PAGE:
Revitalising Projects (using SWOT)

Having various projects running over long periods of time can mean things fall by the wayside once the going gets tough or the novelty of newness wears off. I’ve found from my own experience that I will take up new interests, devote massive amounts of time and energy to them for several weeks or months only to let them fade away as something else catches my attention.

 

SWOT Analysis

Usually, conducting a SWOT analysis is used before embarking on the next stage of a business enterprise, or to assess one’s own personal development. I have used them to reinvigorate ailing projects before they become too distant. In general, a SWOT analysis must be able to provide answers to questions that generate meaningful information for each category (strengths, weaknesses, opportunities, and threats).

Questions

I have adapted questions from a business perspective to apply to spare-time or hobby projects;

Strengths

  • What is unique about your project? – how would you describe it’s defining characteristics?
  • What unique or low-cost resources can you draw upon that others cannot?
  • What do other people see as strengths you can bring to the project?
  • What factors mean that you can achieve your goals?

Weaknesses

  • What could be improved?
  • What should be avoided?
  • What is your audience or market likely to see as weaknesses?
  • What factors will cause your project to lose value?

Opportunities

  • What opportunities are there in the field of your interest/project?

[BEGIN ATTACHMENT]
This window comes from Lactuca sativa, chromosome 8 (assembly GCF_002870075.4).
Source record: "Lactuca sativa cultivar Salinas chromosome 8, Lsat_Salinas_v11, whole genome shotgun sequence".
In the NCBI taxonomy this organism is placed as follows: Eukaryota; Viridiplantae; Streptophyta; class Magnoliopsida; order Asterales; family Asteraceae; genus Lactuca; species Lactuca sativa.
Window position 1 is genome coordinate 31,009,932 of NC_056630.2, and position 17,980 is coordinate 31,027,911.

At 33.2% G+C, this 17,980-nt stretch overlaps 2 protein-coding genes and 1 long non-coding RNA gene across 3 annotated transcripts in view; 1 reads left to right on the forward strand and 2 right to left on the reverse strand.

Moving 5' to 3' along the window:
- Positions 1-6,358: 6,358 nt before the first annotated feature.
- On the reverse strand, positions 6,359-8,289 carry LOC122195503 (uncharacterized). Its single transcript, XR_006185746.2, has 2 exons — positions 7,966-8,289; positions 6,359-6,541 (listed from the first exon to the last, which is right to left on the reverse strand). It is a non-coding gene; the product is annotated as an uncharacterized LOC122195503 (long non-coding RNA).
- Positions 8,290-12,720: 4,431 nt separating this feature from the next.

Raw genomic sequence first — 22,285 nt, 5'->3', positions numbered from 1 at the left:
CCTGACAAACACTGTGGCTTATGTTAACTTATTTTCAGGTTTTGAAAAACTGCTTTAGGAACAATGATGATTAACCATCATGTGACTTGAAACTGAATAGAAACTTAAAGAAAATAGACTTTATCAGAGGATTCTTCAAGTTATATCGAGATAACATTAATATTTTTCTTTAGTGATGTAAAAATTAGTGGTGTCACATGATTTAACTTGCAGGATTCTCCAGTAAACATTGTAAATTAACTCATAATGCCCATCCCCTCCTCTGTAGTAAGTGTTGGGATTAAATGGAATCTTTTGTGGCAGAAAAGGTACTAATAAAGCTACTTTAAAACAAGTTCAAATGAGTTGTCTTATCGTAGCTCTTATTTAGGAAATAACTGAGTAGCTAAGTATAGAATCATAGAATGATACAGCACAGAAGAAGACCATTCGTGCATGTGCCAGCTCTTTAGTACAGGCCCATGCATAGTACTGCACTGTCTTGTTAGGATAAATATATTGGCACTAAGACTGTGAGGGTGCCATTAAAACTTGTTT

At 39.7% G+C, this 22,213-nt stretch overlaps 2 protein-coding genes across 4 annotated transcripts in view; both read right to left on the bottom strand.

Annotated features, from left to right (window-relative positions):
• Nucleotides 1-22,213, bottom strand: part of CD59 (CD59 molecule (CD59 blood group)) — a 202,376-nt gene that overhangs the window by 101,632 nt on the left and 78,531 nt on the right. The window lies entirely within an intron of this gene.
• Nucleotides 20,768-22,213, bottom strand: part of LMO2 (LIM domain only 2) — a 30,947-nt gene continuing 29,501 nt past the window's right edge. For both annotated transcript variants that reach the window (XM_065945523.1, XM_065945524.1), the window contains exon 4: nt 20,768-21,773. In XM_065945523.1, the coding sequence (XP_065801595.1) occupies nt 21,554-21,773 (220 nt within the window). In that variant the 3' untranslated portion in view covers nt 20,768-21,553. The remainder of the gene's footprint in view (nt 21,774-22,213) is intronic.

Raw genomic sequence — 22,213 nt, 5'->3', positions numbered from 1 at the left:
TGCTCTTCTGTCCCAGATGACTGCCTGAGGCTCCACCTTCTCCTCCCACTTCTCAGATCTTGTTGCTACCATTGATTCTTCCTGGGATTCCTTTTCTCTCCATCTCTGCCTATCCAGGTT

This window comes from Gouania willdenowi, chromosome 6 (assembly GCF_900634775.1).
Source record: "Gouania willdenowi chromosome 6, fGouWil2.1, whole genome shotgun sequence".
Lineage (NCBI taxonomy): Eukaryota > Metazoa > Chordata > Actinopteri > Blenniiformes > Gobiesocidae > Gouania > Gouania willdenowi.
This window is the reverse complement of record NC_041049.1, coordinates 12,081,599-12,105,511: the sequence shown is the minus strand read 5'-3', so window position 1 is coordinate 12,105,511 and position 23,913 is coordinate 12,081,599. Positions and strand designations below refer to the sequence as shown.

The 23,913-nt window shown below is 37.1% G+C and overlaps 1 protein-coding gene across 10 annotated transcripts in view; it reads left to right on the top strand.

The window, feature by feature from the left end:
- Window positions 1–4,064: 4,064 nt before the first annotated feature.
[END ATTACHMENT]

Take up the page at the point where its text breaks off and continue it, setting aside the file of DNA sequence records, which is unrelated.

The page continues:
• What are exciting external trends that you are aware of?

Threats

  • What obstacles do you face?
  • How is the environment surrounding your interest changing?
  • How might changing technology have an effect?
  • How might your project sink too much time or money?
  • Could any of the weaknesses translate into threats?

 

Next Steps

Once you have a selection of answers to most of these questions, it is usual to put them into the form of a table for reference; a table of four sections each corresponding to one set of questions. The production of such a table drawn from these answers is what constitutes a SWOT analysis. If the need is to memorize them then you can get creative in a very practical sense and produce a colourful and/or pictorial representation of the different sections.

Application

The application of the SWOT analysis is fairly straight-forward. I have found that when thorough enough with answering the questions, the table produced should demonstrate what is holding up or blocking the project and suggest ways that these issues can be addressed.